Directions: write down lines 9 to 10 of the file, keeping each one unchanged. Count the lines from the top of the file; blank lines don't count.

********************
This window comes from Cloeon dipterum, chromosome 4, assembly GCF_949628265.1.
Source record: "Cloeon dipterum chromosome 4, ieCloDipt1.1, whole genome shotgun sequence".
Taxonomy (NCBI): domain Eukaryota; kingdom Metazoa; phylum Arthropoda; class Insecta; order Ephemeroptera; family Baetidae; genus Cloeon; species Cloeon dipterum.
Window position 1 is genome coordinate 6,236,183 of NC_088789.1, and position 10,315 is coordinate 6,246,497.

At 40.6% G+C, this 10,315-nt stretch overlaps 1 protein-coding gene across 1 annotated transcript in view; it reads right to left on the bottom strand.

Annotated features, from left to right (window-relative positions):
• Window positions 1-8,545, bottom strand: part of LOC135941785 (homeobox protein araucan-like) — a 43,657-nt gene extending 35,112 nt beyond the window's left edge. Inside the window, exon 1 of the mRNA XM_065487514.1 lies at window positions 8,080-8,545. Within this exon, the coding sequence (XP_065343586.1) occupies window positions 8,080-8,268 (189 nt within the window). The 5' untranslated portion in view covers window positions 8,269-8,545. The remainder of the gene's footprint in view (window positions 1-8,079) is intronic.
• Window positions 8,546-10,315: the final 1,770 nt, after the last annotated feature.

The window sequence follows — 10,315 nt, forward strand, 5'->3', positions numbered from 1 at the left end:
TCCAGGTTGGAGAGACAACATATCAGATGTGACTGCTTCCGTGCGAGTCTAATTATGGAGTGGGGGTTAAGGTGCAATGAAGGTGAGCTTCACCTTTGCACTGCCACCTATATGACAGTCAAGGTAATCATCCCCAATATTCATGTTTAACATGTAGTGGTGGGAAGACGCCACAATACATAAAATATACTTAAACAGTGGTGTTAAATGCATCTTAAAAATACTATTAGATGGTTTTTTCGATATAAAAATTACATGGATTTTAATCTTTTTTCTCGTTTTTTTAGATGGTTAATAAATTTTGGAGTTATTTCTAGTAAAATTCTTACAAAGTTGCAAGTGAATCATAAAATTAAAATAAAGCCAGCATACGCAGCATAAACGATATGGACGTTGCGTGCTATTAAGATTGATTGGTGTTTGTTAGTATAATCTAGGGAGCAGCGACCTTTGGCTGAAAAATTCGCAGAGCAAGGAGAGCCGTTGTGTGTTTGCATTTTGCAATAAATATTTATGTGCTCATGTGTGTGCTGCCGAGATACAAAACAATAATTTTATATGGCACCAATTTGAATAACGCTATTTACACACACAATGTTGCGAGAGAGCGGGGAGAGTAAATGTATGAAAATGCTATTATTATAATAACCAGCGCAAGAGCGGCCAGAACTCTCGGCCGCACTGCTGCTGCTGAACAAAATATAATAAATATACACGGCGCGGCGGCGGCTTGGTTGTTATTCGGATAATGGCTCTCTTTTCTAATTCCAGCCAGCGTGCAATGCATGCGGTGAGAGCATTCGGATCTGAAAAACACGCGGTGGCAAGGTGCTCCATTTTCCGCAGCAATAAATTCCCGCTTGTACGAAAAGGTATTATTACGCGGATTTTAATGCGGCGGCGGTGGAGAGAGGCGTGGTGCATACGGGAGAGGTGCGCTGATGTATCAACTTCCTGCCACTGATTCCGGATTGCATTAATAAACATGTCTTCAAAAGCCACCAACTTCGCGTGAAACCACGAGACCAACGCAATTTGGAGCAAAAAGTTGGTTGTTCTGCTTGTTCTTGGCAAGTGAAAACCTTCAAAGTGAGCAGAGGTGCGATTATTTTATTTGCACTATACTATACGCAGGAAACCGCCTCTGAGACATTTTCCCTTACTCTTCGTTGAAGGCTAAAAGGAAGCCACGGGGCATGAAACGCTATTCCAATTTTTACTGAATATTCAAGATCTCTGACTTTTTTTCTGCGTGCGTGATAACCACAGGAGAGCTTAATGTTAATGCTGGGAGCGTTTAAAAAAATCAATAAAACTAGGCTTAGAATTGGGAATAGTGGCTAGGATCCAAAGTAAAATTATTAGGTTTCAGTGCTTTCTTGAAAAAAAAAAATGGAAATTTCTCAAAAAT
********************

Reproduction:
The window sequence follows — 10,315 nt, forward strand, 5'->3', positions numbered from 1 at the left end:
TCCAGGTTGGAGAGACAACATATCAGATGTGACTGCTTCCGTGCGAGTCTAATTATGGAGTGGGGGTTAAGGTGCAATGAAGGTGAGCTTCACCTTTGCACTGCCACCTATATGACAGTCAAGGTAATCATCCCCAATATTCATGTTTAACATGTAGTGGTGGGAAGACGCCACAATACATAAAATATACTTAAACAGTGGTGTTAAATGCATCTTAAAAATACTATTAGATGGTTTTTTCGATATAAAAATTACATGGATTTTAATCTTTTTTCTCGTTTTTTTAGATGGTTAATAAATTTTGGAGTTATTTCTAGTAAAATTCTTACAAAGTTGCAAGTGAATCATAAAATTAAAATAAAGCCAGCATACGCAGCATAAACGATATGGACGTTGCGTGCTATTAAGATTGATTGGTGTTTGTTAGTATAATCTAGGGAGCAGCGACCTTTGGCTGAAAAATTCGCAGAGCAAGGAGAGCCGTTGTGTGTTTGCATTTTGCAATAAATATTTATGTGCTCATGTGTGTGCTGCCGAGATACAAAACAATAATTTTATATGGCACCAATTTGAATAACGCTATTTACACACACAATGTTGCGAGAGAGCGGGGAGAGTAAATGTATGAAAATGCTATTATTATAATAACCAGCGCAAGAGCGGCCAGAACTCTCGGCCGCACTGCTGCTGCTGAACAAAATATAATAAATATACACGGCGCGGCGGCGGCTTGGTTGTTATTCGGATAATGGCTCTCTTTTCTAATTCCAGCCAGCGTGCAATGCATGCGGTGAGAGCATTCGGATCTGAAAAACACGCGGTGGCAAGGTGCTCCATTTTCCGCAGCAATAAATTCCCGCTTGTACGAAAAGGTATTATTACGCGGATTTTAATGCGGCGGCGGTGGAGAGAGGCGTGGTGCATACGGGAGAGGTGCGCTGATGTATCAACTTCCTGCCACTGATTCCGGATTGCATTAATAAACATGTCTTCAAAAGCCACCAACTTCGCGTGAAACCACGAGACCAACGCAATTTGGAGCAAAAAGTTGGTTGTTCTGCTTGTTCTTGGCAAGTGAAAACCTTCAAAGTGAGCAGAGGTGCGATTATTTTATTTGCACTATACTATACGCAGGAAACCGCCTCTGAGACATTTTCCCTTACTCTTCGTTGAAGGCTAAAAGGAAGCCACGGGGCATGAAACGCTATTCCAATTTTTACTGAATATTCAAGATCTCTGACTTTTTTTCTGCGTGCGTGATAACCACAGGAGAGCTTAATGTTAATGCTGGGAGCGTTTAAAAAAATCAATAAAACTAGGCTTAGAATTGGGAATAGTGGCTAGGATCCAAAGTAAAATTATTAGGTTTCAGTGCTTTCTTGAAAAAAAAAAATGGAAATTTCTCAAAAAT